On September 16, 1997, at 1115 mountain daylight time, a Brashears Monerai-S motorized glider, N5575S, was substantially damaged following a loss of control during takeoff from the Artesia Municipal Airport, near Artesia, New Mexico. The private pilot, sole occupant of the aircraft, was seriously injured. The glider was jointly registered and operated by the pilot and another individual. The aircraft was being operated under Title 14 CFR Part 91. Visual meteorological conditions prevailed for the local flight. The flight was originating at the time of the accident. Use your browsers 'back' function to return to synopsisReturn to Query Page
According to witnesses at the airport, the homebuilt glider was observed on takeoff roll from Runway 21. As soon as the aircraft broke ground, the witnesses reported that "the aircraft assumed a very nose high attitude and stalled." The aircraft impacted the ground in a left banking turn, in a nose low attitude. Witnesses further stated that the 22 horsepower above the wing pusher engine continued to operate at high RPM after the aircraft impacted the ground.
The co-owner of the airplane, a seasoned pilot with over 30,000 hours, told the NTSB investigator-in-charge (IIC), that he had flown the motorized glider 3 times since they purchased the glider in April 1997, and found it to "have extremely sensitive flight controls." He further stated that the flight controls in the powered glider are operated by a side stick located on the left side of the cockpit. During his 3 flights in the aircraft, he noted that he had a tendency to overcorrect the control inputs, specially at low airspeeds in close proximity to the ground.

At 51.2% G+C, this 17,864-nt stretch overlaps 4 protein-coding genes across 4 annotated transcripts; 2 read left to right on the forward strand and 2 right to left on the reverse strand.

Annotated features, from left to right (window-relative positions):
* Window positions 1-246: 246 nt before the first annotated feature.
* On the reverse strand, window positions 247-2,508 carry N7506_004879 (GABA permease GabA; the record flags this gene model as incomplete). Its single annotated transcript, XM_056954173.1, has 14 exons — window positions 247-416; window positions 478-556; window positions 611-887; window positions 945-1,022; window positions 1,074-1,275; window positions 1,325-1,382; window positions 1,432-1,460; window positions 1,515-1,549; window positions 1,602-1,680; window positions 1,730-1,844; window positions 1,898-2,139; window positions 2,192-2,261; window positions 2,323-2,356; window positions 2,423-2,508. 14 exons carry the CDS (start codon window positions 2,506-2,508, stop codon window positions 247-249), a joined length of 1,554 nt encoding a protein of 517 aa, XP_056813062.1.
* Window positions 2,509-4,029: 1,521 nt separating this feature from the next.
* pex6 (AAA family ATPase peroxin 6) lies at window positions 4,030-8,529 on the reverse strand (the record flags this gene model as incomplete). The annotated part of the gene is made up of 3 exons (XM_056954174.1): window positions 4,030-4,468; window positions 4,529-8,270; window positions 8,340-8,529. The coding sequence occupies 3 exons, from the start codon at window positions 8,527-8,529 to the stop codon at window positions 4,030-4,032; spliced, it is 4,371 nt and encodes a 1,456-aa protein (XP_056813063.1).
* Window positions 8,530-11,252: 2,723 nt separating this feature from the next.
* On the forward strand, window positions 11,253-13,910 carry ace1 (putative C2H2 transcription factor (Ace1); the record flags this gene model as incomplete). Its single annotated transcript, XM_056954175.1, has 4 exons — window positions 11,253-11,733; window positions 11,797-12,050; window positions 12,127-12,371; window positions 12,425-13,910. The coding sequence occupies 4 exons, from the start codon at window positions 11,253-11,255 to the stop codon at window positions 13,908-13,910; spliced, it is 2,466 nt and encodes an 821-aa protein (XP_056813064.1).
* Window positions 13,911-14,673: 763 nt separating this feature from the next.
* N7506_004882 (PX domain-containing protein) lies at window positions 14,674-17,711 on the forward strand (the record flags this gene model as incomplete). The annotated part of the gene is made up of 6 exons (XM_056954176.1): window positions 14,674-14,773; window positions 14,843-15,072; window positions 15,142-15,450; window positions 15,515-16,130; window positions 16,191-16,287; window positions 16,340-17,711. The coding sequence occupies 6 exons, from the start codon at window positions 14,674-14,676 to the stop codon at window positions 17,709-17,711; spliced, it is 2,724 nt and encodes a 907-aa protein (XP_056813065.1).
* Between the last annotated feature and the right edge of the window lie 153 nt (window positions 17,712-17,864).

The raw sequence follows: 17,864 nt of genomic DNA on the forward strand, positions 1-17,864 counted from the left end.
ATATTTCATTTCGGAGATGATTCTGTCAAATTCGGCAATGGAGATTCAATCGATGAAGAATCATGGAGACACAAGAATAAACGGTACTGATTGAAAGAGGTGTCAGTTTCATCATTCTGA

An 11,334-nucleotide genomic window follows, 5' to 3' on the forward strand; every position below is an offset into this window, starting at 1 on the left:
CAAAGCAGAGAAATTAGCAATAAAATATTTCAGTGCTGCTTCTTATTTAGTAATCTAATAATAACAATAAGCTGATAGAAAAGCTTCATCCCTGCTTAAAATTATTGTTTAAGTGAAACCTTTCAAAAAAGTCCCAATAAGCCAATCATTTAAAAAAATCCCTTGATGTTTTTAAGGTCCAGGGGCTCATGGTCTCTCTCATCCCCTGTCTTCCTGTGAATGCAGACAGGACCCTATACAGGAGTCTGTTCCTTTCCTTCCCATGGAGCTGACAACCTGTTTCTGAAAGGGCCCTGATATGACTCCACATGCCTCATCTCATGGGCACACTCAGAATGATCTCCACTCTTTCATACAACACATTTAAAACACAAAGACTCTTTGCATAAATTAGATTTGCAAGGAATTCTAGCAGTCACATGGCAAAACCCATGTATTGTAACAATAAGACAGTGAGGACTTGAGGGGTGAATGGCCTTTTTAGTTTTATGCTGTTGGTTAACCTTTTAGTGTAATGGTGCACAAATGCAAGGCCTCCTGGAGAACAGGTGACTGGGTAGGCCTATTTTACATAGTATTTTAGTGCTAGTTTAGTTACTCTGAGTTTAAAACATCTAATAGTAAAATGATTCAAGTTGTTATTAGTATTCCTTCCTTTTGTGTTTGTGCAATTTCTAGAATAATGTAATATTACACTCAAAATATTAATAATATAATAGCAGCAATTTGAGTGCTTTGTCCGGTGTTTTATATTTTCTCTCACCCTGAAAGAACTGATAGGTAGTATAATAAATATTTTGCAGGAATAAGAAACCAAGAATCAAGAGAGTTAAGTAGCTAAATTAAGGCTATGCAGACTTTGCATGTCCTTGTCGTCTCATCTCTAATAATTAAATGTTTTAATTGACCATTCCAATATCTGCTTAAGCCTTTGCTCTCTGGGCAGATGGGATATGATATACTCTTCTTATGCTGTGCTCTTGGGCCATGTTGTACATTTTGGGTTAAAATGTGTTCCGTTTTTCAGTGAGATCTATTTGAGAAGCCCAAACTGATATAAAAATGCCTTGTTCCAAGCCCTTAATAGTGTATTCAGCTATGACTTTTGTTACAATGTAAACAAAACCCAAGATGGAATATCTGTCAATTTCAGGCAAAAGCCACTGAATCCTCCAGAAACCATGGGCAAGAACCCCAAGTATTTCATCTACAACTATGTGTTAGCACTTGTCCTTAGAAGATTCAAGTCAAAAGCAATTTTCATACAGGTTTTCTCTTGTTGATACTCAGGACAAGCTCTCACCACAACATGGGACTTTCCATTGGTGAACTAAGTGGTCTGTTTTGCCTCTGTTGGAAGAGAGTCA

During a telephonic interview, the pilot told the IIC that for the last few years he had been flying gliders and prior to the accident, he had not flown a powered aircraft for over 13 years. The pilot added that he should have at least performed several high speed taxi runs to gain some proficiency in the aircraft prior to attempting a flight.
The FAA inspector examined the wreckage and confirmed continuity of the flight control system. The examination revealed that the aircraft incurred structural damage to the left wing and the forward section of the fuselage.
The winds at the time of the accident were reported as calm. Based on the reported weather conditions (temperature of 84 degrees and a dew point of 64 degrees Fahrenheit), the IIC calculated that the density altitude was approximately 5,700 feet.